November 26, 2009

Insomnia and the Tin Mine

Blame it on insomnia, but I spent the better part of Wednesday night researching the history of Tin Mine Canyon. It seems it was all a wonderful con game, and while it has nothing to do with camping, it does cover our new favorite day hike destination.

It starts in September of 1891. Colonel E. N. Robinson, the General Manager of the mines was called to London to answer to the investors over the productivity of the mines. He told the investors that the rumors they had been hearing were most assuredly untrue. The mines were not employing 250 men, but only 80, and the claims of daily yields of $2,000 or more were ridiculous. I'm sure the investors must have thought they were being swindled because they had yet to recover anything from the venture.

Despite his claims to the contrary, the source of the rumors was in fact, Robinson, who three months earlier took a load of tin pigs (ingots) to the South Riverside (Corona) train depot so that President Benjamin Harrison could pose with it and endorse the endeavor in the local papers. After the President's photo, the pigs were hauled around to other locations for publicity photos to fuel the rumors of productivity.

When the scam began to unravel, Robinson and his conspirator James Crossman, blamed the controversy on the investors not wanting to work with anyone but "Cornishmen." The investors had sent their own managers to the site to see what was going on. Robinson and Crossman were accused of building illusions with shoddy mills without any possibility of enough water to run them. They said they were being shut down by "English capitalists who would rather waste the sweetness in the profound depths..." than to have anyone but an Englishman make a profit. Like a good con-man, they blamed the victim and then said that while they were harvesting tin, they had found some gold and were looking for local, American investors for their next venture.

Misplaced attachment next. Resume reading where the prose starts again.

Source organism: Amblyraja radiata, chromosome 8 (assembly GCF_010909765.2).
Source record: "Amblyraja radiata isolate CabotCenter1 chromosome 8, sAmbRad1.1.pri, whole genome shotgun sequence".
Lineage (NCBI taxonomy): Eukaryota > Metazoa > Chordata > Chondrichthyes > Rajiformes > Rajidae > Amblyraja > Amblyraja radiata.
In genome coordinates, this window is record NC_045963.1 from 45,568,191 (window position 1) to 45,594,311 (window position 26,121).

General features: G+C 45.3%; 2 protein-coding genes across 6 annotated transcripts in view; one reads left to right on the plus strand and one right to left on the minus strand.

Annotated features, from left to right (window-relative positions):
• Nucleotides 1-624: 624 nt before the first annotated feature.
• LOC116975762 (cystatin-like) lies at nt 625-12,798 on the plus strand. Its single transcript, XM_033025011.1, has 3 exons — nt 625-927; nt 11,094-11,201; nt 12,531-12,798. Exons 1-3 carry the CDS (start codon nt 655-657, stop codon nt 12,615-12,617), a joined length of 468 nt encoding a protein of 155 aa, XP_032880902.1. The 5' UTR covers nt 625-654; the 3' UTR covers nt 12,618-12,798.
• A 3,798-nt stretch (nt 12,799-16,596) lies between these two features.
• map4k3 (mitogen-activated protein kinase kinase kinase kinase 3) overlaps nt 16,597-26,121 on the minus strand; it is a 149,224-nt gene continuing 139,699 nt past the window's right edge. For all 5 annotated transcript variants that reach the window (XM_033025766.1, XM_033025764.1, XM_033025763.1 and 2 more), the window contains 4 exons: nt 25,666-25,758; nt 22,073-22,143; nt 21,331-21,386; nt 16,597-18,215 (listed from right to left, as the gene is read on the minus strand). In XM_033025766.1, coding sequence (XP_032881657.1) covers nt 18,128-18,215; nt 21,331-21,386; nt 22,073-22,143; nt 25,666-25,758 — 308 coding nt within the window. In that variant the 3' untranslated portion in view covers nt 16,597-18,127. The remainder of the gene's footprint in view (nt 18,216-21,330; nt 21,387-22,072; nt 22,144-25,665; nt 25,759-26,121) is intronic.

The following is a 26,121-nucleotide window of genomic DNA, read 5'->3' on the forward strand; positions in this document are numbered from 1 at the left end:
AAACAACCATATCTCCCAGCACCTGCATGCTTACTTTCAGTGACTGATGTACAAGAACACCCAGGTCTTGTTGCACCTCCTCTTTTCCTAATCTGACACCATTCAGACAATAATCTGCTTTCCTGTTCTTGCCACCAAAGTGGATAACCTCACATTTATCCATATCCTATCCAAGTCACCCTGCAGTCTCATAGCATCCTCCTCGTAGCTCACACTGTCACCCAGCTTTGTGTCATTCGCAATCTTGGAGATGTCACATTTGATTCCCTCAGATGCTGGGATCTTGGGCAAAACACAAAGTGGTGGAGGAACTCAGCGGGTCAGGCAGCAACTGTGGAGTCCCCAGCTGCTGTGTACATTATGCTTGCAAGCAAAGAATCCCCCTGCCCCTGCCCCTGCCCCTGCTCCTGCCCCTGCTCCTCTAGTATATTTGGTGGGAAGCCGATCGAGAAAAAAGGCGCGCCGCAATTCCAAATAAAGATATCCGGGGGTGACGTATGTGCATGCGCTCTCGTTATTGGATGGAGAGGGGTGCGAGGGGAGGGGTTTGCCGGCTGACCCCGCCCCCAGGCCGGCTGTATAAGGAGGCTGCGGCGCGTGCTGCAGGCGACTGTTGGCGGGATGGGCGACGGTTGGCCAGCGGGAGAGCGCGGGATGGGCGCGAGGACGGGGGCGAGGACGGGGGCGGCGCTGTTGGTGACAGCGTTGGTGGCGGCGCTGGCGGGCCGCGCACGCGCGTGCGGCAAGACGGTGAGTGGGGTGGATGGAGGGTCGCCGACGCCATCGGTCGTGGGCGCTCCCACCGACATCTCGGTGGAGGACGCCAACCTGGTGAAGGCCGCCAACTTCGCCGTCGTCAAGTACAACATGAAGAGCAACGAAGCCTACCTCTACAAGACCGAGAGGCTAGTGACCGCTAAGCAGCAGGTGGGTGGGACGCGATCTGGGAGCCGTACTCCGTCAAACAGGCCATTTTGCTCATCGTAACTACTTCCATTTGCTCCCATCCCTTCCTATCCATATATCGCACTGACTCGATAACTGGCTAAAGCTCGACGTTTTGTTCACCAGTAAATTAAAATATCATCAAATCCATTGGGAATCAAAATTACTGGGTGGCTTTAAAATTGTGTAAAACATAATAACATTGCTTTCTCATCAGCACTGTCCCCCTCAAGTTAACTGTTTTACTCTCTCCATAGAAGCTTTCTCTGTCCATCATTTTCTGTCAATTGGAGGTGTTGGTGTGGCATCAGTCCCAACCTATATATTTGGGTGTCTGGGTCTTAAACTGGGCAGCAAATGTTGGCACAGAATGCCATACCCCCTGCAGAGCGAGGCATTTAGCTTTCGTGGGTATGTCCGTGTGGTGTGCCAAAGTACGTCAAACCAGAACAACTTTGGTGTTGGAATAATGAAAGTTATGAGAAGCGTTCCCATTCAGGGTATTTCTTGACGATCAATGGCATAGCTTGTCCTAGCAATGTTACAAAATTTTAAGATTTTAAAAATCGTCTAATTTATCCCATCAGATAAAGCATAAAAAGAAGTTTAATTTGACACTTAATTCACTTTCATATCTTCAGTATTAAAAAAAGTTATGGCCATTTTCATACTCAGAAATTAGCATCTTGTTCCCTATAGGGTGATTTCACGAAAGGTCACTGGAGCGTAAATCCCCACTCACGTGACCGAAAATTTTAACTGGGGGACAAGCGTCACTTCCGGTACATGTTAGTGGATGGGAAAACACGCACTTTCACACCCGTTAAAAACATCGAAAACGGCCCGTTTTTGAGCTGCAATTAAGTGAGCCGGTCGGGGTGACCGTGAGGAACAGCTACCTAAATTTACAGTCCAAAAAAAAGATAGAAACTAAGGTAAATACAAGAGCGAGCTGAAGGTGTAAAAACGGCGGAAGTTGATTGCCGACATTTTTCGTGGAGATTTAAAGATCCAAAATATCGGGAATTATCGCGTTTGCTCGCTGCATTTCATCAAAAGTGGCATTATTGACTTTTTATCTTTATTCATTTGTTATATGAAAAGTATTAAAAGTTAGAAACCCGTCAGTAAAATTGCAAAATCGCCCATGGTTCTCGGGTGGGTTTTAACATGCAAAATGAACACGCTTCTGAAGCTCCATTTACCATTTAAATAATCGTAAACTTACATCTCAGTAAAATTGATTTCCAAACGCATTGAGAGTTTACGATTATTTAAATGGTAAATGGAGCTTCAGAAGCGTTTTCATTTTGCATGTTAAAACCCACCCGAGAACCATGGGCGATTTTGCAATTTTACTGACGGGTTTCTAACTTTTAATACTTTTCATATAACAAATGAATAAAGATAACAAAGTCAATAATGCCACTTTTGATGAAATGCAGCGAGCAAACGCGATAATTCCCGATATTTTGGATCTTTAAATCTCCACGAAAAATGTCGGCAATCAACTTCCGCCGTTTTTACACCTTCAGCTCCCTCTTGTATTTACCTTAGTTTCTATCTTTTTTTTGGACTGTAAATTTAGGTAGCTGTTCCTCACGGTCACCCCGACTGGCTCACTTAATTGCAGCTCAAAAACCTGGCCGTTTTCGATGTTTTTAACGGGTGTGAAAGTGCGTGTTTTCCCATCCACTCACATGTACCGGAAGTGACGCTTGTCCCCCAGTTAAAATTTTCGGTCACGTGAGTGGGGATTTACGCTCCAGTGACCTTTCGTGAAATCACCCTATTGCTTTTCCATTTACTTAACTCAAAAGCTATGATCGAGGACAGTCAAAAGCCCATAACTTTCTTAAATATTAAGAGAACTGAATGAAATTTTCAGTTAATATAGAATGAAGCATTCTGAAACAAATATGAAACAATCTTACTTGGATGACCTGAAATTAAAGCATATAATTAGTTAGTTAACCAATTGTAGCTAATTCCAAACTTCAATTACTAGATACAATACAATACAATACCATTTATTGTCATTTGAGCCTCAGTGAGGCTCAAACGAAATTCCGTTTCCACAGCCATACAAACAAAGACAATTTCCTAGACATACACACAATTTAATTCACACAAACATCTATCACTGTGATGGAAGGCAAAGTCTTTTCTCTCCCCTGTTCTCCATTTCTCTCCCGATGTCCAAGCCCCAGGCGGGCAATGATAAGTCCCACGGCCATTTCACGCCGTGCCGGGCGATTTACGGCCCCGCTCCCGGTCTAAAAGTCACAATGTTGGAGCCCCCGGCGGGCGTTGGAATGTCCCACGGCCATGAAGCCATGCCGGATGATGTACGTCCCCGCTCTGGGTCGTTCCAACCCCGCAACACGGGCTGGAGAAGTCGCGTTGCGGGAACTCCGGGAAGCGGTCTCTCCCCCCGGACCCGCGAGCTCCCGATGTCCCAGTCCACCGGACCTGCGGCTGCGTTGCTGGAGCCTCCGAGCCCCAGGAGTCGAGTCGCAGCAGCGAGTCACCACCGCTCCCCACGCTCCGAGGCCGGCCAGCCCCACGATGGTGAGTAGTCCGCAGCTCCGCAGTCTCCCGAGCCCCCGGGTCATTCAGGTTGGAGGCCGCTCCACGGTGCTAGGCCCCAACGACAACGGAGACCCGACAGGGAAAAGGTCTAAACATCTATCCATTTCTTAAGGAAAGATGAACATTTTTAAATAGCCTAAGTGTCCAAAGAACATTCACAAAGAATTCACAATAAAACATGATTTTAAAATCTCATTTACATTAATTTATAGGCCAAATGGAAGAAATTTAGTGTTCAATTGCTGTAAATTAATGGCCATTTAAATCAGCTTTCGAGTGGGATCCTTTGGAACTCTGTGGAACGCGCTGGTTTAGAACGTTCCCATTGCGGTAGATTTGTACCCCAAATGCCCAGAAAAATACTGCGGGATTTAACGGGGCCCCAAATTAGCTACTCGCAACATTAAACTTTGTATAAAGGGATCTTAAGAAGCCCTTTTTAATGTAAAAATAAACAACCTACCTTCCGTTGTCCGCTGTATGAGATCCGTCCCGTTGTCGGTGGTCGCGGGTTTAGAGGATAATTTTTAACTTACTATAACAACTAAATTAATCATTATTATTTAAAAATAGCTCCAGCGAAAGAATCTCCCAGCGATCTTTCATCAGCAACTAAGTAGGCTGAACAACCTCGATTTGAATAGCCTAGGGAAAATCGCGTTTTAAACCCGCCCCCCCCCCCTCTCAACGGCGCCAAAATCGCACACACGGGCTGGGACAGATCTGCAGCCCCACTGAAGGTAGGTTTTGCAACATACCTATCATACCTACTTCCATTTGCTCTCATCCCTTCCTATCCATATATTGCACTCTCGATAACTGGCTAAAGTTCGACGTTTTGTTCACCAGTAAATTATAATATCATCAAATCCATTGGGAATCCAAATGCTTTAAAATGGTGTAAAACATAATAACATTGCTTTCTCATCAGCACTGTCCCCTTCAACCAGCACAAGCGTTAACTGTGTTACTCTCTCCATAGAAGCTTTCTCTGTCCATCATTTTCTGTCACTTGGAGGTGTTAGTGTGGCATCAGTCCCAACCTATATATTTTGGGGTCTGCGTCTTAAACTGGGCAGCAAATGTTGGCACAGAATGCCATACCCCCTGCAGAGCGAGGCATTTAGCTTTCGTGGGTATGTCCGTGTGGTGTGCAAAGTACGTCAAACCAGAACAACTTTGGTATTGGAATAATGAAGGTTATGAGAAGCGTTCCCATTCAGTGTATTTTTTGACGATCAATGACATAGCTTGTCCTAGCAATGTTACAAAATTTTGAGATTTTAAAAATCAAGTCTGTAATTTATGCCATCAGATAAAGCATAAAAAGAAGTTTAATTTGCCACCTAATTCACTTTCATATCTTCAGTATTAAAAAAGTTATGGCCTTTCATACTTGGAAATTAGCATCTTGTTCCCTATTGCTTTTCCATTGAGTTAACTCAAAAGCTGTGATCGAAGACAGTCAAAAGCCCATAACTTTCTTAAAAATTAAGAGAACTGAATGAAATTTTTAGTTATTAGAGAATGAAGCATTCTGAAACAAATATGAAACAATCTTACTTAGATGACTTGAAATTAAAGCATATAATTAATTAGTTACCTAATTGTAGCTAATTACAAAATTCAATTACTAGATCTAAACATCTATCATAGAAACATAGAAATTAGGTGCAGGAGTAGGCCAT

I don't know if they ever got a pound of tin from the area, but the new managers recovered their money by selling the water rights to the "agriculturists in the vicinity." The most notable of these was Frank Miller, a Civil Engineer in Riverside who built an Inland Empire which included the Mission Inn.

In my late night research, I was looking for active claims in the area, and finding none, annotated the photo of the canyon. Only three of Robinson's 28 shafts are in this canyon. Blue is the creek, red is the main trail, and pink is the side trails. It is a half-mile walk on the dirt road to the trailhead, and another half-mile to trail's end. Now maybe I can get some sleep.